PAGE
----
The national federation of allotment gardeners of Lower Austria and the federation of the ÖBB Agriculture, with their local departments in Lower Austria invited all the associations, to report people ready to count birds for the „hour of winter birds“ – beginning of January 2018 – and people ready to count birds for the activity “spring and birds on the allotments” – end of April 2018. Not much effort and input is needed, just an hour of one’s time. The people ready to count birds that have been reported to the organisers will receive the necessary information and documents in due time. Those members, who already counted birds as “pioneers” last year informed that they will also be available for this action this year, because this „work“ in the garden brings them special pleasure.
BirdLife is the only countrywide and international bird protection organisation in Austria. For the last 8 years already BirdLife has been successfully running the Austrian wide bird survey “hour of the winter birds” around the 6th January. More information can be found at www.birdlife.at
Dear allotment gardeners
Several of our federations are already a hundred years old. Others, as well as the Office, are preparing to celebrate this anniversary. It is certainly a performance after all these years not only to still exist, but above all to still be attractive.
This is, however, not self-evident. Constantly our philosophy, methodology, meaning and purpose have to be challenged and objectives have to be reformulated and/or expanded.
Gardening is trendy again. More and more people are looking to get in touch with the soil and are interested in gardening, in eating healthy fruit and vegetables and having interpersonal contacts. They want to live in a humane neighbourhood, in towns favouring people's development.
Yet, many people lack the necessary knowledge about gardening. However, they can find this knowledge in allotment associations as the allotment gardeners have gained a great experience over the years. That's why the waiting lists to get an allotment are long. This is considered as frustrating by some people.
Some others, on the contrary, believe that allotments are over regulated, too conservative and situated too far away…….Therefore, people sometimes wish for a freer way of gardening, on smaller plots, on their doorstep, without many rules or contributions to be paid to an association. So now new forms of gardens arise: community gardens, intercultural gardens, city farms………
In the past, the construction of buildings or industrial activities were considered as main priority in order to create economically viable cities. According a study of the European Environment Bureau over the last ten years 5% of the EU area has been covered by constructions and changed into an artificial zone. The motorways have been extended by approximately 41% (15,000 km). However, one believes, that now a paradigm shift can be discerned towards an ideology showing a greener urban design. The EU Commission has also elaborated guidelines for urban green infrastructures.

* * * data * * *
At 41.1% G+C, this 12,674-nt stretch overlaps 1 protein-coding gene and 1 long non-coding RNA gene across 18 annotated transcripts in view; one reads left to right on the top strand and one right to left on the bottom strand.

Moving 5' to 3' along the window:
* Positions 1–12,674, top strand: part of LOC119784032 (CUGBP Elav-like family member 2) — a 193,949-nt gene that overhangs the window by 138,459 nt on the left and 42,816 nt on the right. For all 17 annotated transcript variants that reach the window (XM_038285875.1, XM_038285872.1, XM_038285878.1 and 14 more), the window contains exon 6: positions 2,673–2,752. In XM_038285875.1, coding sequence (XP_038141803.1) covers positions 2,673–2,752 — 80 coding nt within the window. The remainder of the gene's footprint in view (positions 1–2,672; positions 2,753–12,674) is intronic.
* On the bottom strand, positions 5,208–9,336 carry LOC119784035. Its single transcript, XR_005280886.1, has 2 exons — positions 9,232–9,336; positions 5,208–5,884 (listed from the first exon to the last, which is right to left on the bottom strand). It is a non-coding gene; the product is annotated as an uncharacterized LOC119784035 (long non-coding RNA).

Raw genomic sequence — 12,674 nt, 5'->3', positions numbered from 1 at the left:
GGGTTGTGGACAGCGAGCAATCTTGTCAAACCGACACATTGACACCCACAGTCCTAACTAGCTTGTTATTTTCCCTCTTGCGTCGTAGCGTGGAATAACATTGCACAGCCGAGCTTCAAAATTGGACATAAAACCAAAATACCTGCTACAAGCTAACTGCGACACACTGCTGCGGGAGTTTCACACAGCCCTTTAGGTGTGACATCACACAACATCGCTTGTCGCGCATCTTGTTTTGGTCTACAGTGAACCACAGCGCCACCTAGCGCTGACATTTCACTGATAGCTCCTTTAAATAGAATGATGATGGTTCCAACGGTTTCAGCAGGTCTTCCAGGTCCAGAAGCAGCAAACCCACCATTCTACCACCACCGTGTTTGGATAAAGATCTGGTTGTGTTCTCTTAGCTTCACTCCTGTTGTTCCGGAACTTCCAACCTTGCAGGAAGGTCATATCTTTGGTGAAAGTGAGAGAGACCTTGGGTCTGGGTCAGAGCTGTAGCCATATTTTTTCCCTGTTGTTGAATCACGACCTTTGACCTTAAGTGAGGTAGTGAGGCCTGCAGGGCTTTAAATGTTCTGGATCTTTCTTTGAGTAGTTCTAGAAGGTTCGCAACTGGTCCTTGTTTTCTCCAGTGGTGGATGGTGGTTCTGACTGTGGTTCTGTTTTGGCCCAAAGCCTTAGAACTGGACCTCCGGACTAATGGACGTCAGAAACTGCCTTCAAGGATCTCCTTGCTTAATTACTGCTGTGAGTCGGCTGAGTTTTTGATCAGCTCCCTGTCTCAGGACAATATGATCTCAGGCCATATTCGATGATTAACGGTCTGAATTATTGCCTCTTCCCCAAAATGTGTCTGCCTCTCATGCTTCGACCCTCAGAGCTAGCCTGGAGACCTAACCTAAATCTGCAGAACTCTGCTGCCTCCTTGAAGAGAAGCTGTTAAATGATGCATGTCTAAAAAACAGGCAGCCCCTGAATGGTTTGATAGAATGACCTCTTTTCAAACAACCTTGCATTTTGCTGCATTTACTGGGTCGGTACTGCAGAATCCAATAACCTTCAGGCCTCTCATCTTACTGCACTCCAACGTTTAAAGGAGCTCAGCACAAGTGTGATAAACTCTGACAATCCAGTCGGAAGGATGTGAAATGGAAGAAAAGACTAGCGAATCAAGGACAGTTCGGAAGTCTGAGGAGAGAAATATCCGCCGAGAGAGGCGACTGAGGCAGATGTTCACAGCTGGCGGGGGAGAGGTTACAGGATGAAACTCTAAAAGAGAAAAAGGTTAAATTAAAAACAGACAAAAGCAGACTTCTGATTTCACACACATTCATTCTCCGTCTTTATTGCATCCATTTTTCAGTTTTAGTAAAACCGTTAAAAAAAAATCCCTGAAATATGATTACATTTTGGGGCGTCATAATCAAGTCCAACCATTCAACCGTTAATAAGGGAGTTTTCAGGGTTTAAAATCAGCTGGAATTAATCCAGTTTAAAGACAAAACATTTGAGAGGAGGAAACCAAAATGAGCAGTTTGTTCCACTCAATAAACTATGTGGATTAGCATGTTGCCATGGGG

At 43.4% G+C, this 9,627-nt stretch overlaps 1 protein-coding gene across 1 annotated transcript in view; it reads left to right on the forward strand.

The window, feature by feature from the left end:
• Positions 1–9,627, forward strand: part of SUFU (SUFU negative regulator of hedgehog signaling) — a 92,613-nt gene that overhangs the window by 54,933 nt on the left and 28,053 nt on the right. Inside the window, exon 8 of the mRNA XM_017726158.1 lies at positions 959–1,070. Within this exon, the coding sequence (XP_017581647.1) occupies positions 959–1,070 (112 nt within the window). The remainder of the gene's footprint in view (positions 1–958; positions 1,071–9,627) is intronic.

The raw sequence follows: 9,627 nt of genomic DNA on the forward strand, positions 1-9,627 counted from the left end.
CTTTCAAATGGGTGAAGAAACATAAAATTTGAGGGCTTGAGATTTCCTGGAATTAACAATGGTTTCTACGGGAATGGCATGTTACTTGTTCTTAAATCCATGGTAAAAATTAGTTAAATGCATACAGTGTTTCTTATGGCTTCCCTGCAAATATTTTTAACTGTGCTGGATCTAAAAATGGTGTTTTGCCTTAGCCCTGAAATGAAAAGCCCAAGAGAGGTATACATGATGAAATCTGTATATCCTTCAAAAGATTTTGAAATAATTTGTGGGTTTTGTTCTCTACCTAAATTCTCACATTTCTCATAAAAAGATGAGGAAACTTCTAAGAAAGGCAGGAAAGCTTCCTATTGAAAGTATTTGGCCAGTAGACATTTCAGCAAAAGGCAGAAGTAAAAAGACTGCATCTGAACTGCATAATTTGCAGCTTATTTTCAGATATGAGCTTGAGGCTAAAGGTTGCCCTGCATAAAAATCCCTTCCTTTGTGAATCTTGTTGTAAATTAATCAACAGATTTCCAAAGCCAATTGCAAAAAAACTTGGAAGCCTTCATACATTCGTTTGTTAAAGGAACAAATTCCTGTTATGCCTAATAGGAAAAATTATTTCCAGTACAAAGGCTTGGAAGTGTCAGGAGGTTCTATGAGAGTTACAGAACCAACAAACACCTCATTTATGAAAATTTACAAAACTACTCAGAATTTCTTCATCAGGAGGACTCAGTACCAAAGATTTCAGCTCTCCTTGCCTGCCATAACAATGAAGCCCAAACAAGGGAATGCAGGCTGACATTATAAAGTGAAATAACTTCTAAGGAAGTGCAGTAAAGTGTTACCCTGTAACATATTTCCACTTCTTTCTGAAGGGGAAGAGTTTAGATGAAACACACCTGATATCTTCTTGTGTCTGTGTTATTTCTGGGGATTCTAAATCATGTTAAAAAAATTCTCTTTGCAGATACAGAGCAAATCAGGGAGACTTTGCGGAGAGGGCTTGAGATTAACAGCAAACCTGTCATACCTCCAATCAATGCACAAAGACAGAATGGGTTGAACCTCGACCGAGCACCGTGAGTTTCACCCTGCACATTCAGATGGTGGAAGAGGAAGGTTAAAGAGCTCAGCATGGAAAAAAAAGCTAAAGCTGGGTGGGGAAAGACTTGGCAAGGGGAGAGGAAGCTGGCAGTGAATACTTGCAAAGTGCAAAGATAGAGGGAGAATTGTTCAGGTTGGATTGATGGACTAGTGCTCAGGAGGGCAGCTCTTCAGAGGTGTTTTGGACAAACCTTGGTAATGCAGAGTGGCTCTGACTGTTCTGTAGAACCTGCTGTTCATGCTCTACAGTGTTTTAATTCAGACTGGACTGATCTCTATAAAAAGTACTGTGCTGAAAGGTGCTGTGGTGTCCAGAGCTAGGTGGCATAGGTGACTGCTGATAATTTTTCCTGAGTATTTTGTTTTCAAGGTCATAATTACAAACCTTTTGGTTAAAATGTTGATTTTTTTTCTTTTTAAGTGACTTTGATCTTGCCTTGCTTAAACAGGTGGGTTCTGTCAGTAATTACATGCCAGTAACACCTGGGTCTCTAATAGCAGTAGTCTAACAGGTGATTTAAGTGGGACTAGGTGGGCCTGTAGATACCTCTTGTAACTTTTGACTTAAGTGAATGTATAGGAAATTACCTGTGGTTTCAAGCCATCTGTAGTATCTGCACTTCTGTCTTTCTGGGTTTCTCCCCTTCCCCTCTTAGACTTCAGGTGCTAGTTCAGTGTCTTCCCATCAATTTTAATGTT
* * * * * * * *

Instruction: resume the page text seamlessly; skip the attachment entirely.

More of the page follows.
So it is now our mission as allotment gardeners, both on national and international level, to use this trend and take appropriate measures so that people can continue gardening or get the possibility to do so and that allotments will be considered and permanently protected as an active green area in the urban green infrastructures. It is not to be denied that allotments contribute to the improvement of the urban environment, to the preservation of biodiversity, to the improvement of the urban climate as well as social cohesion to name only these few.
The federations and the Office have to make an in-depth analysis of the urban environment and question the challenges and positive aspects in order to develop the best future strategy for the allotments to be considered all over Europe as an unavoidable element of more environment equity.
During its study session in Copenhagen the International Office analysed the wishes of the national allotment gardeners and questioned its methodology in order to adapt itself to the current situation and to develop an innovative strategy for the future. Many steps were proposed that should now be put into practice: better communication, increase of visibility, lobbying, conclusions of partnerships, networking, increased efficiency and a better participation of all through the preparation of subjects in workgroups and the reshaping of the meetings etc.
A study group is analysing the various forms of urban gardening in order to be able to best position ourselves in this area. Another study group is dealing with the elaboration of a concept for future orientated expert advice in order to provide the necessary missing knowledge to the allotment gardeners and perhaps also to other amateur gardeners in order to enable them to practice a nature friendly gardening. Our federations have in fact accumulated a great deal of knowledge over decades and gained a great excellence in this area.